A coworker scraped about 5 feet of the side panel of a rented bus (1996 MCI D Series) on a concrete block, which caught on the rear wheel well and ripped up the panel behind the wheel. He says that the bus suddenly fishtailed and that a roadside mechanic told him that a shackle on the tie-rod seemed “loose.” The mechanic told us later that he found the tag axle was twisted and he “loosened the shackle on the center link, allowing the tag axle to be realigned” and then the bus was fine to drive back. The question is whether the driver drove into the concrete block, damaging the tie-rod, or vice versa? Is it possible for a loose shackle on a tie-rod to cause a bus traveling about 3 mph on dry concrete to swerve into a concrete block?
Possible, but also possible that there was operator error. This is one of those things where you let the person and their insurance take care of it and keep your thoughts to yourself.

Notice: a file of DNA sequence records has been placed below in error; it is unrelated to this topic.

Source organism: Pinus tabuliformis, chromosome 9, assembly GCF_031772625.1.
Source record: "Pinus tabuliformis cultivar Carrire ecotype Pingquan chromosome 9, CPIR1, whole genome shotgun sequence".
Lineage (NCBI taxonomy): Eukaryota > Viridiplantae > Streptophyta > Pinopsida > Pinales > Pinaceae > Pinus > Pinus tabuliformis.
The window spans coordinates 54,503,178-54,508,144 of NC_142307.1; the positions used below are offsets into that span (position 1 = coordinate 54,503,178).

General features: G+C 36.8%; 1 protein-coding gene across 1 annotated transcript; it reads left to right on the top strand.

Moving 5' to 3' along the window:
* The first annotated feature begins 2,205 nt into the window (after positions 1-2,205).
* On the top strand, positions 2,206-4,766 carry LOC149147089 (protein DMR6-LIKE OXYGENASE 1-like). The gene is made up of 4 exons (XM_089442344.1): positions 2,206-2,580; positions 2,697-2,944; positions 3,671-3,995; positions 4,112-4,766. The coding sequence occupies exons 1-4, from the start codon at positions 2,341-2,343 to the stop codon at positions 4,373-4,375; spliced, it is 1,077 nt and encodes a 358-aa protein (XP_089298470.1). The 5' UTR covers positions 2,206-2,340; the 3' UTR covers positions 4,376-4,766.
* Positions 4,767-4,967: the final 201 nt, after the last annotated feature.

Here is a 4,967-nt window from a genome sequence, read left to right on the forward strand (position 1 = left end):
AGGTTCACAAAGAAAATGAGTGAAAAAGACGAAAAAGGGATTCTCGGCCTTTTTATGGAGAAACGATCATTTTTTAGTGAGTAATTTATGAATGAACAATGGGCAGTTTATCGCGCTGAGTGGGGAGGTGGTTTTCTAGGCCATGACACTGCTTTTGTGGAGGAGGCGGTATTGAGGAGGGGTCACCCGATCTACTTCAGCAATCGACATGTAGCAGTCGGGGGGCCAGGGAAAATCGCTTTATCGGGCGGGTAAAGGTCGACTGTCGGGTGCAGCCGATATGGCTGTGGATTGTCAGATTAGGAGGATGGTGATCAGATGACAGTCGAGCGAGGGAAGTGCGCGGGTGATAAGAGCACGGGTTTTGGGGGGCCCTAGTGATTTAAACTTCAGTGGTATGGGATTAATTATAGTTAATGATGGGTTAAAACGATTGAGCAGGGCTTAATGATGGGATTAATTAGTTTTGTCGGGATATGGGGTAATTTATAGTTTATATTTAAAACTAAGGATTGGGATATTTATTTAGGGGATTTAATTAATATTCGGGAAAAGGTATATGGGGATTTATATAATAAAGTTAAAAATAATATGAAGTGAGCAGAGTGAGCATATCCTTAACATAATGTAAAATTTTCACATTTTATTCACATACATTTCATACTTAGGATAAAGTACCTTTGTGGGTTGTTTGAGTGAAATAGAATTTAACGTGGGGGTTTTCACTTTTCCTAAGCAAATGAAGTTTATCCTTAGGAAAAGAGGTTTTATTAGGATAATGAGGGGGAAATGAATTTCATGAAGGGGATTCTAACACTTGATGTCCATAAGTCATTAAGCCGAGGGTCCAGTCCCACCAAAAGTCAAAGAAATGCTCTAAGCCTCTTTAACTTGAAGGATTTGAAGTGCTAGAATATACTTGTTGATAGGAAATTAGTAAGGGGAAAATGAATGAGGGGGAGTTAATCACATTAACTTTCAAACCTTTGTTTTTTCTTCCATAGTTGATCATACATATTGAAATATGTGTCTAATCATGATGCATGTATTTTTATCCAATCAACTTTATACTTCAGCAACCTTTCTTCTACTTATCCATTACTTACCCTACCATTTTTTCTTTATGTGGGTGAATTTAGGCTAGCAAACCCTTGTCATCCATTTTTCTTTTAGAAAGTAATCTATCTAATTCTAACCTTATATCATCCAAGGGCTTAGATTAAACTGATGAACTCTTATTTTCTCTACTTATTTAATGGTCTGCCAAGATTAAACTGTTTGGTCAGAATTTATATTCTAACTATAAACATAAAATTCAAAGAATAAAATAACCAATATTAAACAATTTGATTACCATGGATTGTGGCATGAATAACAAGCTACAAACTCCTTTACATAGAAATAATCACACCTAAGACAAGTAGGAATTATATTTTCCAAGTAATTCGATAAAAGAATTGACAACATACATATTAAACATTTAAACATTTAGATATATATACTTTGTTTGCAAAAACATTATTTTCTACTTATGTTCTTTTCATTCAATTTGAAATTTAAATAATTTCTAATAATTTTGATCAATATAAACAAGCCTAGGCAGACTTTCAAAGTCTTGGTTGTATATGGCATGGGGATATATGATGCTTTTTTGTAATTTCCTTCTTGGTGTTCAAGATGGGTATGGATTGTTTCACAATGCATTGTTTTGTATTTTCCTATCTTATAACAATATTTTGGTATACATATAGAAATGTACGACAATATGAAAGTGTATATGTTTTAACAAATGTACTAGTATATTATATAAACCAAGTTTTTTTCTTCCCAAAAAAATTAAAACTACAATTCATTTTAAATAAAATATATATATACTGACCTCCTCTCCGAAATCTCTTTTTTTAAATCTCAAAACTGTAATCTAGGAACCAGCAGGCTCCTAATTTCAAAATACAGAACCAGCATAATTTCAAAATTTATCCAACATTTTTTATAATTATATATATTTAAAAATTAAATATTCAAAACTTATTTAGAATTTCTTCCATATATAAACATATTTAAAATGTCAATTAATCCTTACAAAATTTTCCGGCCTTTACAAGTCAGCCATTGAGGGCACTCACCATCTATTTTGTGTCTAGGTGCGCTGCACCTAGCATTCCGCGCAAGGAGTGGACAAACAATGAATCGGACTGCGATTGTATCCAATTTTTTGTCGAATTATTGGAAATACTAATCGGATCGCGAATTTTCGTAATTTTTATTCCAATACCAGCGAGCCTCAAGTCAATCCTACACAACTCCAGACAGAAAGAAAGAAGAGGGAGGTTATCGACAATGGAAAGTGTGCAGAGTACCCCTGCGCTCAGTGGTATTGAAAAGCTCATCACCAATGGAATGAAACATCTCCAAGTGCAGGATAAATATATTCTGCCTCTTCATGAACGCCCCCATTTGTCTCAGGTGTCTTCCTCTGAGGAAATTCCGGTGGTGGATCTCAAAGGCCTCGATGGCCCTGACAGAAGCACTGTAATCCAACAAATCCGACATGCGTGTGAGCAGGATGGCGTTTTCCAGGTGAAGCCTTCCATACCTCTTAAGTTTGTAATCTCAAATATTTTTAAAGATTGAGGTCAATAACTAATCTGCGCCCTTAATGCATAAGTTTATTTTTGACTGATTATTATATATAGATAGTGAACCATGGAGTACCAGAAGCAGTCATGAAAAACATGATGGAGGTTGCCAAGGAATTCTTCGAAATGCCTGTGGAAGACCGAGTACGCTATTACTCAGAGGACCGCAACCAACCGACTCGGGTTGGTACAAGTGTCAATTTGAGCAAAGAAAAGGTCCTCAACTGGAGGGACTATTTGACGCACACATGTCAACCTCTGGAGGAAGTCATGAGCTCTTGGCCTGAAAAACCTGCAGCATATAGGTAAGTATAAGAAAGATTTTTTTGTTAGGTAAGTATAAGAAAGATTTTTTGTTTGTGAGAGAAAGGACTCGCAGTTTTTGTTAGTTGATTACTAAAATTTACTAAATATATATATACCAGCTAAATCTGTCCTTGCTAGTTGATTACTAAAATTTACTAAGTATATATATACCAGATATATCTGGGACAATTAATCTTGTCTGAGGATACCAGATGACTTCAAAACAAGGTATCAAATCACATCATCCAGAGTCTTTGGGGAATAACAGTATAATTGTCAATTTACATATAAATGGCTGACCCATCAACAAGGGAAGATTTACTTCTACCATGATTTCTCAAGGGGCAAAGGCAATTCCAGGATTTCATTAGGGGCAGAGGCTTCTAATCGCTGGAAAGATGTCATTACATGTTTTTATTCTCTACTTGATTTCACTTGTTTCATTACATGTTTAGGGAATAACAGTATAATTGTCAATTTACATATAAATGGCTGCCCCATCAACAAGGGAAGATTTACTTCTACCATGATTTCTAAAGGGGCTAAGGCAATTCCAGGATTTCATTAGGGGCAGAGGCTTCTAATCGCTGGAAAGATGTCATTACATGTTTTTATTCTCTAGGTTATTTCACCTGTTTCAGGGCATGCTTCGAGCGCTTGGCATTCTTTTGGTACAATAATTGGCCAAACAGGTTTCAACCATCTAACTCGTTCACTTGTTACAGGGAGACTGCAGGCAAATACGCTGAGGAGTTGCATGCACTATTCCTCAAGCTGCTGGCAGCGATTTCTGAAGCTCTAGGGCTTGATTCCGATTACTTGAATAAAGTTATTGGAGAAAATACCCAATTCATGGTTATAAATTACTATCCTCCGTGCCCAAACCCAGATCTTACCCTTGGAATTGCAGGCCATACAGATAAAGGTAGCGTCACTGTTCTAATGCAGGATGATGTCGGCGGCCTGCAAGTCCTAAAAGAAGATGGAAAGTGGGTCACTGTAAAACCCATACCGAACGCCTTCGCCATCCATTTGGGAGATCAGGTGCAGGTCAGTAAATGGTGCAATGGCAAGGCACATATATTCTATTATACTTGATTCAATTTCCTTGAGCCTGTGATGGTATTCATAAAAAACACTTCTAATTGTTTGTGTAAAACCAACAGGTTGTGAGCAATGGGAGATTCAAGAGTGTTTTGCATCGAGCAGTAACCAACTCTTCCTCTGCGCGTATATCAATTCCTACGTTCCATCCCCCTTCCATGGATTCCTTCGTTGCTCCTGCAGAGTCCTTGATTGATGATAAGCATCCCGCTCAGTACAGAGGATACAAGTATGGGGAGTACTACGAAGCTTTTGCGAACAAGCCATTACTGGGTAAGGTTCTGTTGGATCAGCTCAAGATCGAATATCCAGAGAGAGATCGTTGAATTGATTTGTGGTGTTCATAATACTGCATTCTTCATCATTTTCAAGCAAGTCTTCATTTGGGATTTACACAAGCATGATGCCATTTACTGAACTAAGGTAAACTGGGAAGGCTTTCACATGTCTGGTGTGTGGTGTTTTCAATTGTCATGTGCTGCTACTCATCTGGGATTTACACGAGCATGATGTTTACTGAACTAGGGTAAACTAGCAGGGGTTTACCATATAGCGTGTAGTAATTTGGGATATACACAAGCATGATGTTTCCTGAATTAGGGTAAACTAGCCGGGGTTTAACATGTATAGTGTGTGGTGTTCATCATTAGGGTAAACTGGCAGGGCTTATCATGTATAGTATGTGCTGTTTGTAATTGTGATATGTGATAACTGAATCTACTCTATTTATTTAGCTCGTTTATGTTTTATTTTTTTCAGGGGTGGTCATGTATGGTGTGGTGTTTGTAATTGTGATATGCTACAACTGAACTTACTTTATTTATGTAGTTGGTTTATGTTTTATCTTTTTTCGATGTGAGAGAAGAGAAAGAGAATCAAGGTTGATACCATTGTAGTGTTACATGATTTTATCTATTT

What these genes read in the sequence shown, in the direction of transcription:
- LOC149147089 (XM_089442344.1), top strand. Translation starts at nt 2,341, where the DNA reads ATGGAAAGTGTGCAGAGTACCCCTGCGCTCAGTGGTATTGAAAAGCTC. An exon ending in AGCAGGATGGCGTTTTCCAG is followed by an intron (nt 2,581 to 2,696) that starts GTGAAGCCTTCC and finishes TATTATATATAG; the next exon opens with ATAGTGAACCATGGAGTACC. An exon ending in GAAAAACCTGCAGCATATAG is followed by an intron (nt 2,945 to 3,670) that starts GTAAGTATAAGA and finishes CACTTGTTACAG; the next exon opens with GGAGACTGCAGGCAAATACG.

Thanks, it’s my job to try to figure out what probably happened with the limited information we have.
What was the mechanic’s opinion?
If it’s your job to figure out what went wrong, I think your best bet is to rely on the mechanic’s opinion.
It’s a fair bet that people on the internet that cannot see or touch the vehicle or interview the driver won’t come up with an answer to swear by.
If you are to report your findings to someone at your workplace anonymous opinions from a forum are worthless. Insurance companies have accident investigators.
I can’t say for sure but I don’t believe that a bus traveling 3 MPH is going to suffer a suspension failure and suddenly swerve into a concrete barrier.
However, a 3 MPH impact on something that large can certainly damage suspension or steering components.
One has to wonder if the co-worker is simply trying to pull a CYA maneuver to absolve themselves of responsibility for damage on a rented bus. And 3 MPH…???.
"I was only going 3 mph", ranks right up there with, “I only had one beer, officer!”.
People will frequently come up with explanations or excuses that are barely believable when they try to exculpate themselves.